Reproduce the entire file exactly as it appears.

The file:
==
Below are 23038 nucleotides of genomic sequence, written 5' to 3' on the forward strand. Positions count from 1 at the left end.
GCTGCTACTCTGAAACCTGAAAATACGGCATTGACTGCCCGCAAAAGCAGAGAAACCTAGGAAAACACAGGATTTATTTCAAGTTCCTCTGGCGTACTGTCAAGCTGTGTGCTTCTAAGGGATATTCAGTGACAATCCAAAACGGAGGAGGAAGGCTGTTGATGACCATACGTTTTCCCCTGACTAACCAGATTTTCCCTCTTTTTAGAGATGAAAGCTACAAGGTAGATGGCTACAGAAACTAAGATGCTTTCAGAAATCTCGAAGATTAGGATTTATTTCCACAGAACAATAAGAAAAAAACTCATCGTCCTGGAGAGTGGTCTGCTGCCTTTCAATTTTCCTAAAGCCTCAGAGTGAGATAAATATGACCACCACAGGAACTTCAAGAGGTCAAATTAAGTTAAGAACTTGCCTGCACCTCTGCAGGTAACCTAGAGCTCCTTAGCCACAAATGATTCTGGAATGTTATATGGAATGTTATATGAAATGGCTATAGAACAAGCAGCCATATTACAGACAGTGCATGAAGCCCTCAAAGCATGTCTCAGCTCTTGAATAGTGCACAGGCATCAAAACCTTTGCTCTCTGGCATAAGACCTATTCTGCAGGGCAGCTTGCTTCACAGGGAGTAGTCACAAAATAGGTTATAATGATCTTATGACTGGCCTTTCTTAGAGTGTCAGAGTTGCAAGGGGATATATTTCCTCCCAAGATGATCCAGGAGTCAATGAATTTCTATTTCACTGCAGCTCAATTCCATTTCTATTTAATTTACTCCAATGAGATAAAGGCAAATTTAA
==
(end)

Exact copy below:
Below are 23038 nucleotides of genomic sequence, written 5' to 3' on the forward strand. Positions count from 1 at the left end.
GCTGCTACTCTGAAACCTGAAAATACGGCATTGACTGCCCGCAAAAGCAGAGAAACCTAGGAAAACACAGGATTTATTTCAAGTTCCTCTGGCGTACTGTCAAGCTGTGTGCTTCTAAGGGATATTCAGTGACAATCCAAAACGGAGGAGGAAGGCTGTTGATGACCATACGTTTTCCCCTGACTAACCAGATTTTCCCTCTTTTTAGAGATGAAAGCTACAAGGTAGATGGCTACAGAAACTAAGATGCTTTCAGAAATCTCGAAGATTAGGATTTATTTCCACAGAACAATAAGAAAAAAACTCATCGTCCTGGAGAGTGGTCTGCTGCCTTTCAATTTTCCTAAAGCCTCAGAGTGAGATAAATATGACCACCACAGGAACTTCAAGAGGTCAAATTAAGTTAAGAACTTGCCTGCACCTCTGCAGGTAACCTAGAGCTCCTTAGCCACAAATGATTCTGGAATGTTATATGGAATGTTATATGAAATGGCTATAGAACAAGCAGCCATATTACAGACAGTGCATGAAGCCCTCAAAGCATGTCTCAGCTCTTGAATAGTGCACAGGCATCAAAACCTTTGCTCTCTGGCATAAGACCTATTCTGCAGGGCAGCTTGCTTCACAGGGAGTAGTCACAAAATAGGTTATAATGATCTTATGACTGGCCTTTCTTAGAGTGTCAGAGTTGCAAGGGGATATATTTCCTCCCAAGATGATCCAGGAGTCAATGAATTTCTATTTCACTGCAGCTCAATTCCATTTCTATTTAATTTACTCCAATGAGATAAAGGCAAATTTAA